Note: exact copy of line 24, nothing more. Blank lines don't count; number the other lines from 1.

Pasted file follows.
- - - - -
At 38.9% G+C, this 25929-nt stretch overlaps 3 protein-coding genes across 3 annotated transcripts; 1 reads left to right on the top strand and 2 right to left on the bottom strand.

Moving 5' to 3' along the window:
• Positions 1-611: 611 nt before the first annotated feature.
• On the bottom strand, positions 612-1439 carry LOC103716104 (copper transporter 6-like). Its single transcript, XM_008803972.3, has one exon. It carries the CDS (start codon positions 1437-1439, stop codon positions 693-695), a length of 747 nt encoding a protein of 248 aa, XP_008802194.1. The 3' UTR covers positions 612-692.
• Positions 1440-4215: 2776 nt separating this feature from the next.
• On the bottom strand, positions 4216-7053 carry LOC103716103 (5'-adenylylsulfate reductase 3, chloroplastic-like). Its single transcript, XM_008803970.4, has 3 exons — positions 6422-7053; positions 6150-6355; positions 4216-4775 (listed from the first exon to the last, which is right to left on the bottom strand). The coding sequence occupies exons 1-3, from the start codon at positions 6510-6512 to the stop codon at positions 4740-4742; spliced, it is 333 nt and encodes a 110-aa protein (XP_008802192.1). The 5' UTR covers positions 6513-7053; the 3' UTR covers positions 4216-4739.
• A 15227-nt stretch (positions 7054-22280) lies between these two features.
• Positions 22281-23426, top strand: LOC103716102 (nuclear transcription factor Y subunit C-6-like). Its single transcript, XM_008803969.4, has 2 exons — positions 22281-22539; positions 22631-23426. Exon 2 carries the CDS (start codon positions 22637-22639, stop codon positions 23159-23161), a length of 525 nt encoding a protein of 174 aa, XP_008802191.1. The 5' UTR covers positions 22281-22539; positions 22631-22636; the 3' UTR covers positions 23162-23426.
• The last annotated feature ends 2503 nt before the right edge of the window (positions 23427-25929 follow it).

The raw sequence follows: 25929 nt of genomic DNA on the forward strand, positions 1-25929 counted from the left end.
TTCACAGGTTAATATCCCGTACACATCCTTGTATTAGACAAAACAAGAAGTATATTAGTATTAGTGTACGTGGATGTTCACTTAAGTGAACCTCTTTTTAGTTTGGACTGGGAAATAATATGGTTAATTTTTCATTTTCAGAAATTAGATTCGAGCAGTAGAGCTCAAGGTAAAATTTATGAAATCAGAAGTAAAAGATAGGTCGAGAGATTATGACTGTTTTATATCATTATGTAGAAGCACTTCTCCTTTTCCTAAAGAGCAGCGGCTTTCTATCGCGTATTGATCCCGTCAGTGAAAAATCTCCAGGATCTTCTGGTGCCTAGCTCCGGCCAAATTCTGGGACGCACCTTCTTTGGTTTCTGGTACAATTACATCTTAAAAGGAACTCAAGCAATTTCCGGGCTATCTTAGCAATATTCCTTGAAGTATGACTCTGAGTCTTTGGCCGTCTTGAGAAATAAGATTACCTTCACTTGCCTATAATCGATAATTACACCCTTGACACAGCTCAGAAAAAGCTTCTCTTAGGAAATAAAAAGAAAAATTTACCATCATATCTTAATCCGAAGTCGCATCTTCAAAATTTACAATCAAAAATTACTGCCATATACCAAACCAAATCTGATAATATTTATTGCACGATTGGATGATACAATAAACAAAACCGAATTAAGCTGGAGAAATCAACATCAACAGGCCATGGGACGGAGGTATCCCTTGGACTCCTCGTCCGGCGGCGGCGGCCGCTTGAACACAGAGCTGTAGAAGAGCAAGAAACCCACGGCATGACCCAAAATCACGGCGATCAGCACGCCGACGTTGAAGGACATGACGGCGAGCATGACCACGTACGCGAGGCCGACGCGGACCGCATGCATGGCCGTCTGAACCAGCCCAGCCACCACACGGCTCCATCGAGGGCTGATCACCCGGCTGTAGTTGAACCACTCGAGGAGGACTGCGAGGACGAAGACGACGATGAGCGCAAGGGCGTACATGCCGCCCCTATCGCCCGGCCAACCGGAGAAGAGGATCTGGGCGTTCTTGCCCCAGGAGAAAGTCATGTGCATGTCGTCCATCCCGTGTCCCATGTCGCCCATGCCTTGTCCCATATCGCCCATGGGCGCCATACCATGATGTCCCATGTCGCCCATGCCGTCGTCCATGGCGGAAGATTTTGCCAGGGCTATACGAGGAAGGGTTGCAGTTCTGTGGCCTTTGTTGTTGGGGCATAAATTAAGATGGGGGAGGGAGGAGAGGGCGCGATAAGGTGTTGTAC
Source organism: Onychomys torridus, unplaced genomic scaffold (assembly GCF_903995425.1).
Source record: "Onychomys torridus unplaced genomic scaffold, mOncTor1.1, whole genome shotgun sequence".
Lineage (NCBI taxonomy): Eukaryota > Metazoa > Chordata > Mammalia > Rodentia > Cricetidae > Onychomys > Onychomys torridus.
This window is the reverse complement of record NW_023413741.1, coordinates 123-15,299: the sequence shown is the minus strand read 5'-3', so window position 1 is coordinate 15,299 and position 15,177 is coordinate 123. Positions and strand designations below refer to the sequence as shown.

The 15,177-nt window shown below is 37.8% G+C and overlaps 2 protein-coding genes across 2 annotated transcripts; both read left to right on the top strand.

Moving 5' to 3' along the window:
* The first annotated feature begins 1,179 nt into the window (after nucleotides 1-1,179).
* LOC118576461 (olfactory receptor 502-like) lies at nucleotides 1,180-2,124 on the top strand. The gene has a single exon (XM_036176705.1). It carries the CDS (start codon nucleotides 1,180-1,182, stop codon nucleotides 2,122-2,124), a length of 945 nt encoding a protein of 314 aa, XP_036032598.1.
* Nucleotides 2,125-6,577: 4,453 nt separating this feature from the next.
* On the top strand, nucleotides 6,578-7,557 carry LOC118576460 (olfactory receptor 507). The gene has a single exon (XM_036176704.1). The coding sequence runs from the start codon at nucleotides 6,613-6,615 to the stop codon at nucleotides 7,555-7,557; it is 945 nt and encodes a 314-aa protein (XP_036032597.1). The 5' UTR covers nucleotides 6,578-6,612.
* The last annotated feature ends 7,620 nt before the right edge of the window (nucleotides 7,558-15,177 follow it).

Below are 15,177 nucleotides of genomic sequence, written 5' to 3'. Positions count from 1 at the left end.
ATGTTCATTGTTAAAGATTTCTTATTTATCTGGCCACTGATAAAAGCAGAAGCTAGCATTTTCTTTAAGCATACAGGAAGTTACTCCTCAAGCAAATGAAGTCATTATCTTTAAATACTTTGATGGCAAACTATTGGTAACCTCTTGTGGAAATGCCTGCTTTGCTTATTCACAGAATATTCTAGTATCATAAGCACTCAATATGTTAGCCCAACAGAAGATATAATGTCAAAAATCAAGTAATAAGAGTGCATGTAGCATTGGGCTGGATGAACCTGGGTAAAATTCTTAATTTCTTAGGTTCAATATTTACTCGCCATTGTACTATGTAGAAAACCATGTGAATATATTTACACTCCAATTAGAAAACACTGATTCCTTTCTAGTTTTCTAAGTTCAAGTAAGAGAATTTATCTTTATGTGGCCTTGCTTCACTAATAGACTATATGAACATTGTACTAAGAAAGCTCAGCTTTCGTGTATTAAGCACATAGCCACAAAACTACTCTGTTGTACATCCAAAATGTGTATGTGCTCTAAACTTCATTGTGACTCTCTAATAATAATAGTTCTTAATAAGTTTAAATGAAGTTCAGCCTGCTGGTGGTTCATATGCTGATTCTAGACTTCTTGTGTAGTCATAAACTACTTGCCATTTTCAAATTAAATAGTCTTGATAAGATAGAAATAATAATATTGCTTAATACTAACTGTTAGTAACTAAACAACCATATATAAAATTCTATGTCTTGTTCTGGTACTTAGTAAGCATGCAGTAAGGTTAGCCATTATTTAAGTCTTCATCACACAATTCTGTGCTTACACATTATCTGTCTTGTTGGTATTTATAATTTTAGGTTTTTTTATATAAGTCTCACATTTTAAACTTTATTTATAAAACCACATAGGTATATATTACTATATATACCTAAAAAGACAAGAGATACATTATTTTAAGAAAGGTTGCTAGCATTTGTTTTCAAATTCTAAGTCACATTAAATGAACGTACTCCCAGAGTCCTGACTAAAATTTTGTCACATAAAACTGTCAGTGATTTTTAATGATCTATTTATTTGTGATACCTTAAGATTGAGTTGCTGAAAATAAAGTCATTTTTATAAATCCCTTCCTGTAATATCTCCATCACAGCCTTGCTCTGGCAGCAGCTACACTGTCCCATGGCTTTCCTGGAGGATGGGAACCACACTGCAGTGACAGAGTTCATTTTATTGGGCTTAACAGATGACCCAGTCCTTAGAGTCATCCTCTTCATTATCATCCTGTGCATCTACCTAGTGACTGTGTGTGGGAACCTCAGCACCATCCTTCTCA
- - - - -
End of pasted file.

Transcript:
ATGTTCATTGTTAAAGATTTCTTATTTATCTGGCCACTGATAAAAGCAGAAGCTAGCATTTTCTTTAAGCATACAGGAAGTTACTCCTCAAGCAAATGAAGTCATTATCTTTAAATACTTTGATGGCAAACTATTGGTAACCTCTTGTGGAAATGCCTGCTTTGCTTATTCACAGAATATTCTAGTATCATAAGCACTCAATATGTTAGCCCAACAGAAGATATAATGTCAAAAATCAAGTAATAAGAGTGCATGTAGCATTGGGCTGGATGAACCTGGGTAAAATTCTTAATTTCTTAGGTTCAATATTTACTCGCCATTGTACTATGTAGAAAACCATGTGAATATATTTACACTCCAATTAGAAAACACTGATTCCTTTCTAGTTTTCTAAGTTCAAGTAAGAGAATTTATCTTTATGTGGCCTTGCTTCACTAATAGACTATATGAACATTGTACTAAGAAAGCTCAGCTTTCGTGTATTAAGCACATAGCCACAAAACTACTCTGTTGTACATCCAAAATGTGTATGTGCTCTAAACTTCATTGTGACTCTCTAATAATAATAGTTCTTAATAAGTTTAAATGAAGTTCAGCCTGCTGGTGGTTCATATGCTGATTCTAGACTTCTTGTGTAGTCATAAACTACTTGCCATTTTCAAATTAAATAGTCTTGATAAGATAGAAATAATAATATTGCTTAATACTAACTGTTAGTAACTAAACAACCATATATAAAATTCTATGTCTTGTTCTGGTACTTAGTAAGCATGCAGTAAGGTTAGCCATTATTTAAGTCTTCATCACACAATTCTGTGCTTACACATTATCTGTCTTGTTGGTATTTATAATTTTAGGTTTTTTTATATAAGTCTCACATTTTAAACTTTATTTATAAAACCACATAGGTATATATTACTATATATACCTAAAAAGACAAGAGATACATTATTTTAAGAAAGGTTGCTAGCATTTGTTTTCAAATTCTAAGTCACATTAAATGAACGTACTCCCAGAGTCCTGACTAAAATTTTGTCACATAAAACTGTCAGTGATTTTTAATGATCTATTTATTTGTGATACCTTAAGATTGAGTTGCTGAAAATAAAGTCATTTTTATAAATCCCTTCCTGTAATATCTCCATCACAGCCTTGCTCTGGCAGCAGCTACACTGTCCCATGGCTTTCCTGGAGGATGGGAACCACACTGCAGTGACAGAGTTCATTTTATTGGGCTTAACAGATGACCCAGTCCTTAGAGTCATCCTCTTCATTATCATCCTGTGCATCTACCTAGTGACTGTGTGTGGGAACCTCAGCACCATCCTTCTCA